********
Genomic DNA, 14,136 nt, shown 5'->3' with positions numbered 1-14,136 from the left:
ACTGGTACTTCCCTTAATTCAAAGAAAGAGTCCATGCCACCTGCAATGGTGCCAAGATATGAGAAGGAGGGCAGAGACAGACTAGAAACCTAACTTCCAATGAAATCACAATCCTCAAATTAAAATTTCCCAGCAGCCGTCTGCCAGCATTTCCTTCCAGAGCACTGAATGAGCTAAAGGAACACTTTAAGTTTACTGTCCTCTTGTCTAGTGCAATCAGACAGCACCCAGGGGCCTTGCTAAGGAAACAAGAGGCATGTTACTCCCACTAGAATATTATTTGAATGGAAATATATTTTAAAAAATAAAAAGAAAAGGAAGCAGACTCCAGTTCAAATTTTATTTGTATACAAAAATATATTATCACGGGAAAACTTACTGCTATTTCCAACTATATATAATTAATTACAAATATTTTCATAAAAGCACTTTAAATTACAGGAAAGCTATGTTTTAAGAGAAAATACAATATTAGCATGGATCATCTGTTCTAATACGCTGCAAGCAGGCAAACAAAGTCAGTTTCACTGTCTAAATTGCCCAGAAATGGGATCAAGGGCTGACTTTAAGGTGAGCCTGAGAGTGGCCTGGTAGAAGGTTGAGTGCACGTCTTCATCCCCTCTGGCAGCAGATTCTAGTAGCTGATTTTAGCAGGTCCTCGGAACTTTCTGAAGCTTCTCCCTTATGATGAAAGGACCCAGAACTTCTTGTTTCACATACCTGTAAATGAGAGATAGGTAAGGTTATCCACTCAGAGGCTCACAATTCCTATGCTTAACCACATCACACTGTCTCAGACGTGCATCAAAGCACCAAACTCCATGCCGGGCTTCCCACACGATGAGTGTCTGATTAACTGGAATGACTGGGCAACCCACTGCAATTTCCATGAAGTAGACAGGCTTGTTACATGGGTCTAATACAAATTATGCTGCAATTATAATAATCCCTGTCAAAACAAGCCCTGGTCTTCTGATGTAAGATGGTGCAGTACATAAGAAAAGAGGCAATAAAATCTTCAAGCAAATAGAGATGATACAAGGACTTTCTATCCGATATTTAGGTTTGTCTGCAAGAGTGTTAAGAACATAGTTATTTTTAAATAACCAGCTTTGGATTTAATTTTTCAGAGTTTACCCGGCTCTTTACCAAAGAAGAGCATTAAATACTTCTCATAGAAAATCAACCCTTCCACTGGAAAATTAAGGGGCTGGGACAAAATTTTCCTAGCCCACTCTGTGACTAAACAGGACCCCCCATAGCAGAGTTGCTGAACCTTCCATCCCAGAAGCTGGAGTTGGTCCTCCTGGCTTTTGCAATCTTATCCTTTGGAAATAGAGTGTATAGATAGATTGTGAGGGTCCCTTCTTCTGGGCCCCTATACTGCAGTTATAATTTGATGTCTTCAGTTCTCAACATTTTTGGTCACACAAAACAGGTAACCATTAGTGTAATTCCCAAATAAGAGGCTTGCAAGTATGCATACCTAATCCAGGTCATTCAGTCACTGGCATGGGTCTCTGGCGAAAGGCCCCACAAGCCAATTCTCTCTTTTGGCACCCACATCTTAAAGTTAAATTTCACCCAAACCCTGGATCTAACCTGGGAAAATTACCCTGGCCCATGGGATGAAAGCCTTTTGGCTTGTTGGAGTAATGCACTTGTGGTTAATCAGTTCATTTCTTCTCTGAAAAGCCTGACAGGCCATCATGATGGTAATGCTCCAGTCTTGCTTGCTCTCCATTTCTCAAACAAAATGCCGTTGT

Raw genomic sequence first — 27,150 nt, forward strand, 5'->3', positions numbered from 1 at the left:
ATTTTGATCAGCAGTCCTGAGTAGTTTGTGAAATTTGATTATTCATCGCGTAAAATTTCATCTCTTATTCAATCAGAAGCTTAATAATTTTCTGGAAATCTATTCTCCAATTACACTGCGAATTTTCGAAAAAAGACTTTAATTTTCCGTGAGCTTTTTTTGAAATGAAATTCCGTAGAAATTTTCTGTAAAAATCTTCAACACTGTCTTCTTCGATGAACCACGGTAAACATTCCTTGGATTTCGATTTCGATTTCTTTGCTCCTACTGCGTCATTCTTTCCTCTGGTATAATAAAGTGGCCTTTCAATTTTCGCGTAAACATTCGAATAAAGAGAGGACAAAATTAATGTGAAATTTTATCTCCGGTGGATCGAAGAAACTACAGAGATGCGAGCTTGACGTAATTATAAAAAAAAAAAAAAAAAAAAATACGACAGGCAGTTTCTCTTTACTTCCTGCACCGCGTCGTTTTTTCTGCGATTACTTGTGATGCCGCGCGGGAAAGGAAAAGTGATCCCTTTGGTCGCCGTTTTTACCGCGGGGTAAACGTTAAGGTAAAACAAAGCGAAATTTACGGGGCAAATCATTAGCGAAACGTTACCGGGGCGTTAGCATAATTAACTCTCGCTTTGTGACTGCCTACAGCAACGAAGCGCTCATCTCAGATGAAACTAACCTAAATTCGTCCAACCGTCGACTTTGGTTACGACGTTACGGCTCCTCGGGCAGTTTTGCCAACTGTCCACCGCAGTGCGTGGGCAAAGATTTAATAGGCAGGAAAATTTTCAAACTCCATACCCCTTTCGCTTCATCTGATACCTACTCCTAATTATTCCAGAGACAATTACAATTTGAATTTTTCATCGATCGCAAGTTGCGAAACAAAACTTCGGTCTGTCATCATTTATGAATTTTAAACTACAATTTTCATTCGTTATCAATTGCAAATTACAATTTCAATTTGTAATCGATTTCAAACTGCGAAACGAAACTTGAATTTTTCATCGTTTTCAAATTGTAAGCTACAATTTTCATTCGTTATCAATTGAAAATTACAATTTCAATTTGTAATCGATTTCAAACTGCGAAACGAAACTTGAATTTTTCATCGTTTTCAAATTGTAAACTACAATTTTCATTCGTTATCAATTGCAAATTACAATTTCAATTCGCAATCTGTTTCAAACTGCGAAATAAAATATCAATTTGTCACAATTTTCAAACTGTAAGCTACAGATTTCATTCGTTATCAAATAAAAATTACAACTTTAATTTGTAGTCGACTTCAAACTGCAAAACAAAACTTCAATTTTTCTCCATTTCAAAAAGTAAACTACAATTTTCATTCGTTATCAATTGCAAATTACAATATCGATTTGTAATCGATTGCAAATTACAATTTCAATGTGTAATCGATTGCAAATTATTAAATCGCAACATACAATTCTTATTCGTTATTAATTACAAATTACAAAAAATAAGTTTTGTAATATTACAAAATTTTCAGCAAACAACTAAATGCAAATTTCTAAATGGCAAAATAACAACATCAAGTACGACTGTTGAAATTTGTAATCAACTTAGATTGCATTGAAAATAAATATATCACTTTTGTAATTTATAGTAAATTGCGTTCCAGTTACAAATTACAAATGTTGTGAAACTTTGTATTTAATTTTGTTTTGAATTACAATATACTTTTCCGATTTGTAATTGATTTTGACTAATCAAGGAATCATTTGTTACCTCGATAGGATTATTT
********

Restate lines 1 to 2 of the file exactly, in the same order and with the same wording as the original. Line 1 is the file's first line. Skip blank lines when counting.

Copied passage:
Genomic DNA, 14,136 nt, shown 5'->3' with positions numbered 1-14,136 from the left:
ACTGGTACTTCCCTTAATTCAAAGAAAGAGTCCATGCCACCTGCAATGGTGCCAAGATATGAGAAGGAGGGCAGAGACAGACTAGAAACCTAACTTCCAATGAAATCACAATCCTCAAATTAAAATTTCCCAGCAGCCGTCTGCCAGCATTTCCTTCCAGAGCACTGAATGAGCTAAAGGAACACTTTAAGTTTACTGTCCTCTTGTCTAGTGCAATCAGACAGCACCCAGGGGCCTTGCTAAGGAAACAAGAGGCATGTTACTCCCACTAGAATATTATTTGAATGGAAATATATTTTAAAAAATAAAAAGAAAAGGAAGCAGACTCCAGTTCAAATTTTATTTGTATACAAAAATATATTATCACGGGAAAACTTACTGCTATTTCCAACTATATATAATTAATTACAAATATTTTCATAAAAGCACTTTAAATTACAGGAAAGCTATGTTTTAAGAGAAAATACAATATTAGCATGGATCATCTGTTCTAATACGCTGCAAGCAGGCAAACAAAGTCAGTTTCACTGTCTAAATTGCCCAGAAATGGGATCAAGGGCTGACTTTAAGGTGAGCCTGAGAGTGGCCTGGTAGAAGGTTGAGTGCACGTCTTCATCCCCTCTGGCAGCAGATTCTAGTAGCTGATTTTAGCAGGTCCTCGGAACTTTCTGAAGCTTCTCCCTTATGATGAAAGGACCCAGAACTTCTTGTTTCACATACCTGTAAATGAGAGATAGGTAAGGTTATCCACTCAGAGGCTCACAATTCCTATGCTTAACCACATCACACTGTCTCAGACGTGCATCAAAGCACCAAACTCCATGCCGGGCTTCCCACACGATGAGTGTCTGATTAACTGGAATGACTGGGCAACCCACTGCAATTTCCATGAAGTAGACAGGCTTGTTACATGGGTCTAATACAAATTATGCTGCAATTATAATAATCCCTGTCAAAACAAGCCCTGGTCTTCTGATGTAAGATGGTGCAGTACATAAGAAAAGAGGCAATAAAATCTTCAAGCAAATAGAGATGATACAAGGACTTTCTATCCGATATTTAGGTTTGTCTGCAAGAGTGTTAAGAACATAGTTATTTTTAAATAACCAGCTTTGGATTTAATTTTTCAGAGTTTACCCGGCTCTTTACCAAAGAAGAGCATTAAATACTTCTCATAGAAAATCAACCCTTCCACTGGAAAATTAAGGGGCTGGGACAAAATTTTCCTAGCCCACTCTGTGACTAAACAGGACCCCCCATAGCAGAGTTGCTGAACCTTCCATCCCAGAAGCTGGAGTTGGTCCTCCTGGCTTTTGCAATCTTATCCTTTGGAAATAGAGTGTATAGATAGATTGTGAGGGTCCCTTCTTCTGGGCCCCTATACTGCAGTTATAATTTGATGTCTTCAGTTCTCAACATTTTTGGTCACACAAAACAGGTAACCATTAGTGTAATTCCCAAATAAGAGGCTTGCAAGTATGCATACCTAATCCAGGTCATTCAGTCACTGGCATGGGTCTCTGGCGAAAGGCCCCACAAGCCAATTCTCTCTTTTGGCACCCACATCTTAAAGTTAAATTTCACCCAAACCCTGGATCTAACCTGGGAAAATTACCCTGGCCCATGGGATGAAAGCCTTTTGGCTTGTTGGAGTAATGCACTTGTGGTTAATCAGTTCATTTCTTCTCTGAAAAGCCTGACAGGCCATCATGATGGTAATGCTCCAGTCTTGCTTGCTCTCCATTTCTCAAACAAAATGCCGTTGT